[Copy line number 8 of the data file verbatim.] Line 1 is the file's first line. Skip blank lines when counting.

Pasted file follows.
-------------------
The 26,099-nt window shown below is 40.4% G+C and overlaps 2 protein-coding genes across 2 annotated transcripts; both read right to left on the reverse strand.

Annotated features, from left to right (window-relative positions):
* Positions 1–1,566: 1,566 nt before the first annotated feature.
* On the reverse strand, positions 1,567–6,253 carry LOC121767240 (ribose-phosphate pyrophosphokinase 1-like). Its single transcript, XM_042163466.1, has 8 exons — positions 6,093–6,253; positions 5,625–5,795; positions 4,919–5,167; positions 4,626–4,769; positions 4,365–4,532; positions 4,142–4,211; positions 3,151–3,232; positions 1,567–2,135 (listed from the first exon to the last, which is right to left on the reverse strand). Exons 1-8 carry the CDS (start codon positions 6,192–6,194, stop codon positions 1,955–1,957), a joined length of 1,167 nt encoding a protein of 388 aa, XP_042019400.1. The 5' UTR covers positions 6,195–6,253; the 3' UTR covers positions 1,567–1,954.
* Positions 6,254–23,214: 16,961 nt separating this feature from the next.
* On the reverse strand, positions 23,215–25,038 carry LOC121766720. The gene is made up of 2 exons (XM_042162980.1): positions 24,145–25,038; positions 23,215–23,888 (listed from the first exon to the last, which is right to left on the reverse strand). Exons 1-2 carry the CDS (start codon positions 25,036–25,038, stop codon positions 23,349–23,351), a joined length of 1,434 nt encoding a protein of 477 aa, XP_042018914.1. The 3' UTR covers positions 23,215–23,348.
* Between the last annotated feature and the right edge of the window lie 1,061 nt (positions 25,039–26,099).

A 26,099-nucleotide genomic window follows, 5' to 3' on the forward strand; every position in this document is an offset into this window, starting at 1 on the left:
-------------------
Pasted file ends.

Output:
A 26,099-nucleotide genomic window follows, 5' to 3' on the forward strand; every position in this document is an offset into this window, starting at 1 on the left: